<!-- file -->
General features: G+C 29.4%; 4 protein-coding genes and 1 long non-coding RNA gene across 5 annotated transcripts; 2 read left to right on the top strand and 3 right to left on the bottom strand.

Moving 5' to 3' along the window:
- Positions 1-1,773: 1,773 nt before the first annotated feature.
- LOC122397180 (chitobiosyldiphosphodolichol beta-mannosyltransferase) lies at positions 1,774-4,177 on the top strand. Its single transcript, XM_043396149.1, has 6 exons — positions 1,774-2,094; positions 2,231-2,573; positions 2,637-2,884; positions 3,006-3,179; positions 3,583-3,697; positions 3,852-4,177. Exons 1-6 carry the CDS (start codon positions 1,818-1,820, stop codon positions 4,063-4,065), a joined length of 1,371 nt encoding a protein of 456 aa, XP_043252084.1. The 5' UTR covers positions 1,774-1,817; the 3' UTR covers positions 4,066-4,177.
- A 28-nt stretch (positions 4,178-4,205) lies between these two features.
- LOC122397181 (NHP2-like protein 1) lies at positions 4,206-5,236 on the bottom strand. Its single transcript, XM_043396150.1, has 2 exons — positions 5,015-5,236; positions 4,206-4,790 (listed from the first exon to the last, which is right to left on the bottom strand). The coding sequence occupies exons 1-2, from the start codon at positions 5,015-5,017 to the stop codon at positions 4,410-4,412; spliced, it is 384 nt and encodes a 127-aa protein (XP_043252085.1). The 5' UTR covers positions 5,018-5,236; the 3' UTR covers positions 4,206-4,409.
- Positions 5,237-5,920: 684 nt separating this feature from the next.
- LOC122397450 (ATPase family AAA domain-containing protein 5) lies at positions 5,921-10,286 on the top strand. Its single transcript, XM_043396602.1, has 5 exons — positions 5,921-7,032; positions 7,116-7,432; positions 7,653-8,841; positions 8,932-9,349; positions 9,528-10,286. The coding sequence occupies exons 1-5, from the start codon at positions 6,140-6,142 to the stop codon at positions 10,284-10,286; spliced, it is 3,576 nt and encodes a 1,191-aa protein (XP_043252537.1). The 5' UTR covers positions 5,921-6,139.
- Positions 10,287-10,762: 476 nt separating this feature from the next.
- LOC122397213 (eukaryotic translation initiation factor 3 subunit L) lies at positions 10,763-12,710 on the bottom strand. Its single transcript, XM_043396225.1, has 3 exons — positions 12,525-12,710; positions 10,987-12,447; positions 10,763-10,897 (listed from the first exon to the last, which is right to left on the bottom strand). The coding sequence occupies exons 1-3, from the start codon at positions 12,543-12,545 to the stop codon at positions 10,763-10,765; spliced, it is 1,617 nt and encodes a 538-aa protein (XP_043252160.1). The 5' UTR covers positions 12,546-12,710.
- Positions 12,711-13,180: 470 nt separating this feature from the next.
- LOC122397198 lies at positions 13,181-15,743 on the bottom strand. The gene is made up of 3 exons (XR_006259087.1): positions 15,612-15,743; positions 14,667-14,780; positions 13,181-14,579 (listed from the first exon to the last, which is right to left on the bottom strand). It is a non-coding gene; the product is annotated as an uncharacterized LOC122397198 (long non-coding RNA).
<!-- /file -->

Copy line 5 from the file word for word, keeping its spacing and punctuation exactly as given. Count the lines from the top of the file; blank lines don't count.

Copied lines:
- A 28-nt stretch (positions 4,178-4,205) lies between these two features.